Endometriosis is a common problem. Sometimes, it may run in the family. Although endometriosis is typically diagnosed between ages 25 - 35, the condition probably begins about the time that regular menstruation begins.
A woman who has a mother or sister with endometriosis is six times more likely to develop endometriosis than women in the general population. Other possible risk factors include:
Pain is the main symptom for women with endometriosis. This can include:
Note: Often there are no symptoms. In fact, some women with severe cases of endometriosis have no pain at all, whereas some women with mild endometriosis have severe pain.
Signs and tests
Tests that are done to diagnose endometriosis include:
Treatment options include:
Treatment depends on the following factors:
Some women who do not ever want children and have mild disease and symptoms may choose to just have regular exams every 6 - 12 months so the doctor can make sure the disease isn't getting worse. They may manage the symptoms by using:
Treatment may involve stopping the menstrual cycle and creating a state resembling pregnancy. This is called pseudopregnancy. It can help prevent the disease from getting worse. It's done using birth control pills containing estrogen and progesterone.
Another treatment involves progesterone pills or injections. Side effects may be bothersome and include depression, weight gain, and spotting of blood.
Some women may be prescribed medicines that stop the ovaries from producing estrogen. These medicines are called gonadotropin agonist drugs and include nafarelin acetate (Synarel) and Depo Lupron.
Surgery is an option for women who have severe pain that does not improve with hormone treatment, or who want to become pregnant either now or in the future.
Hormone therapy and pelvic laparoscopy cannot cure endometriosis. However, it can partially or completely relieve symptoms in many patients for a number of years.
Removing the uterus (hysterectomy), both ovaries and tubes give the best chance of a cure for endometriosis. You may need hormone replacement therapy after your ovaries are removed. Rarely endometriosis can come back, even after a hysterectomy.
Endometriosis may result in infertility, but not in every patient, and especially if the endometriosis is mild. Laparoscopic surgery may help improve fertility. The chance of success depends on the severity of the endometriosis. If the first surgery does not aid in getting pregnant, repeating the laparoscopy is unlikely to help. Patients should consider further infertility treatments.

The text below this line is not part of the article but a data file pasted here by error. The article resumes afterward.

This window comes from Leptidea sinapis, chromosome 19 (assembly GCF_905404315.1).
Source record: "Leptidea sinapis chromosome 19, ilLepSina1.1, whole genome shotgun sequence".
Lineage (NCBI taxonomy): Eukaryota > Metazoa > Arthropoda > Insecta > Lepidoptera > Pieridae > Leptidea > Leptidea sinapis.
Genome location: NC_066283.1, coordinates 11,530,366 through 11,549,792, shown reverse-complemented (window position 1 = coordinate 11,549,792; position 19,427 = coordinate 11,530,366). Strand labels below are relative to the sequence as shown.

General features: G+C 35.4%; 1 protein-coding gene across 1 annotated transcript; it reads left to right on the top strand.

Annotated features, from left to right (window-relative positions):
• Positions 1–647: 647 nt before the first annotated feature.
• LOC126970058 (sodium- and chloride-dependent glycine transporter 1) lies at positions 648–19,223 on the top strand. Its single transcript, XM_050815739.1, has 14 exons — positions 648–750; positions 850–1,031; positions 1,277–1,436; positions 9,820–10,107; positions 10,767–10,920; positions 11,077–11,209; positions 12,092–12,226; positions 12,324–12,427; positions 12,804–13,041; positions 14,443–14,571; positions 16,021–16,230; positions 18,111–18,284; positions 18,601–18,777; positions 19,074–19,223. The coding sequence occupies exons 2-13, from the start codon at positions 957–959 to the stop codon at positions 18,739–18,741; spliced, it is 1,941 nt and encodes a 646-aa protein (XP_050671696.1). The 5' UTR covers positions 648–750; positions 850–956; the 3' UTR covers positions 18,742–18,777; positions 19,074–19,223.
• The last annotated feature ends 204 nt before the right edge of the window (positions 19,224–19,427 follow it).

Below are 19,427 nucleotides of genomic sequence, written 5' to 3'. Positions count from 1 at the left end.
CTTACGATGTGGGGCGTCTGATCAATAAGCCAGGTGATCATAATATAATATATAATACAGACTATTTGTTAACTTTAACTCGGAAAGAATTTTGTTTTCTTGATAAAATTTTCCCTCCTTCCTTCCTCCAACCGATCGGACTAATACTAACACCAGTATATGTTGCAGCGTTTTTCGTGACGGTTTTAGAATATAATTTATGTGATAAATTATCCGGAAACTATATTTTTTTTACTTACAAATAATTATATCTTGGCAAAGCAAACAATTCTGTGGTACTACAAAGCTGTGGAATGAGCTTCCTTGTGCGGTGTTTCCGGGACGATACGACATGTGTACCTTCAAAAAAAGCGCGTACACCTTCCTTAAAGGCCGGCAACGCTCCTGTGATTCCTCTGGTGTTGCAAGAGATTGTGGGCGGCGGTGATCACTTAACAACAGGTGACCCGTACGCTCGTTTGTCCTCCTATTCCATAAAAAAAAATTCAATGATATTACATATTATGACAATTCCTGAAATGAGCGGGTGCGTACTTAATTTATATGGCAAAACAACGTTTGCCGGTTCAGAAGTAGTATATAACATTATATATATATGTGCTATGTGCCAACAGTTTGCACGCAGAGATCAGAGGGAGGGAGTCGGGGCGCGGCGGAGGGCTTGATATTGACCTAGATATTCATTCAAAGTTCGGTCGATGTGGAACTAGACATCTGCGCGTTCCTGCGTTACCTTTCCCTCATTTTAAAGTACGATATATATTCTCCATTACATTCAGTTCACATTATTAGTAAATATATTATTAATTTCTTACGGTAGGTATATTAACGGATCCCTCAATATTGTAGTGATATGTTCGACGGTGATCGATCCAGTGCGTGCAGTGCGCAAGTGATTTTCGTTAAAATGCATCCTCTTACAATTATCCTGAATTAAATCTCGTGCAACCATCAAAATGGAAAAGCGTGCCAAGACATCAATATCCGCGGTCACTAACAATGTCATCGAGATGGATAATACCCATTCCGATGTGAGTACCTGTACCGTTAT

Endometriosis can lead to problems getting pregnant (infertility). Other complications include:
Other complications are rare. In a few cases, endometriosis implants may cause blockages of the gastrointestinal or urinary tracts.
Very rarely, cancer may develop in the areas of endometriosis after menopause.
Calling your health care provider
Call for an appointment with your health care provider if:
Consider getting screened for endometriosis if your mother or sister has been diagnosed with endometriosis, or if you are unable to become pregnant after trying for 1 year.
Birth control pills may help to prevent or slow down the development of the disease.
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Mounsey AL. Diagnosis and management of endometriosis. Am Fam Physician. 2006;74(4):594-600.
Davis L, Kennedy S. Modern combined oral contraceptives for pain associated with endometriosis. Cochrane Database Syst Rev. 2007;(3):CD001019.
Levy BS. The complex nature of chronic pelvic pain. J Fam Pract. 2007;56:S16-S17.
Bulun SE. Endometriosis. N Engl J Med. 2009;360:268-279.
Jacobson TZ, Barlow DH, Koninckx PR, Olive D, Farquhar C. Laparoscopic surgery for subfertility associated with endometriosis. Cochrane Database Syst Rev;2002;(4):CD001398.
- Review date:
- September 2, 2009
- Reviewed by:
- Susan Storck, MD, FACOG, Chief, Eastside Department of Obstetrics and Gynecology, Group Health Cooperative of Puget Sound, Redmond, Washington; Clinical Teaching Faculty, Department of Obstetrics and Gynecology, University of Washington School of Medicine. Also reviewed by David Zieve, MD, MHA, Medical Director, A.D.A.M., Inc.